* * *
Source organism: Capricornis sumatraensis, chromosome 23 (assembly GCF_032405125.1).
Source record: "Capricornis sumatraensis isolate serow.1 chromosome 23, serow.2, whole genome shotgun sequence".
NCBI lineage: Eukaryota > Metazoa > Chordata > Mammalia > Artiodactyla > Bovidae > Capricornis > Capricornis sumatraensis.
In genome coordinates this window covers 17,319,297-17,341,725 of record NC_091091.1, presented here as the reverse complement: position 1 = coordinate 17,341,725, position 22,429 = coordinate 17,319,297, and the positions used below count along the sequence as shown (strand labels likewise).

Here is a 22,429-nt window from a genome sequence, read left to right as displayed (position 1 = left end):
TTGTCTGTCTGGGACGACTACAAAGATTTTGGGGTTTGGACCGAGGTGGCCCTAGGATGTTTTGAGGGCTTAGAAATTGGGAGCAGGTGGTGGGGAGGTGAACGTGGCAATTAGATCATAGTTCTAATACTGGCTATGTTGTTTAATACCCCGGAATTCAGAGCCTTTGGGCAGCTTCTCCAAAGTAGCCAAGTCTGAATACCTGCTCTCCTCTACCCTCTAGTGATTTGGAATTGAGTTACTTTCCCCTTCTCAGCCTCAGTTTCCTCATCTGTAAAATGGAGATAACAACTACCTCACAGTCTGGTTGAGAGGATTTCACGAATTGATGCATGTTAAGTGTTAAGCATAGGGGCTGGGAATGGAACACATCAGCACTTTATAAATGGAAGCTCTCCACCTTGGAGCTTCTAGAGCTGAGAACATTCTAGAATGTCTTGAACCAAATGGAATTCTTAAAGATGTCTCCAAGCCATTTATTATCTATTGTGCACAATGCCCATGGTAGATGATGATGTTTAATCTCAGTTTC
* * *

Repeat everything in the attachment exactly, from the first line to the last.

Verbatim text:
Source organism: Capricornis sumatraensis, chromosome 23 (assembly GCF_032405125.1).
Source record: "Capricornis sumatraensis isolate serow.1 chromosome 23, serow.2, whole genome shotgun sequence".
NCBI lineage: Eukaryota > Metazoa > Chordata > Mammalia > Artiodactyla > Bovidae > Capricornis > Capricornis sumatraensis.
In genome coordinates this window covers 17,319,297-17,341,725 of record NC_091091.1, presented here as the reverse complement: position 1 = coordinate 17,341,725, position 22,429 = coordinate 17,319,297, and the positions used below count along the sequence as shown (strand labels likewise).

Here is a 22,429-nt window from a genome sequence, read left to right as displayed (position 1 = left end):
TTGTCTGTCTGGGACGACTACAAAGATTTTGGGGTTTGGACCGAGGTGGCCCTAGGATGTTTTGAGGGCTTAGAAATTGGGAGCAGGTGGTGGGGAGGTGAACGTGGCAATTAGATCATAGTTCTAATACTGGCTATGTTGTTTAATACCCCGGAATTCAGAGCCTTTGGGCAGCTTCTCCAAAGTAGCCAAGTCTGAATACCTGCTCTCCTCTACCCTCTAGTGATTTGGAATTGAGTTACTTTCCCCTTCTCAGCCTCAGTTTCCTCATCTGTAAAATGGAGATAACAACTACCTCACAGTCTGGTTGAGAGGATTTCACGAATTGATGCATGTTAAGTGTTAAGCATAGGGGCTGGGAATGGAACACATCAGCACTTTATAAATGGAAGCTCTCCACCTTGGAGCTTCTAGAGCTGAGAACATTCTAGAATGTCTTGAACCAAATGGAATTCTTAAAGATGTCTCCAAGCCATTTATTATCTATTGTGCACAATGCCCATGGTAGATGATGATGTTTAATCTCAGTTTC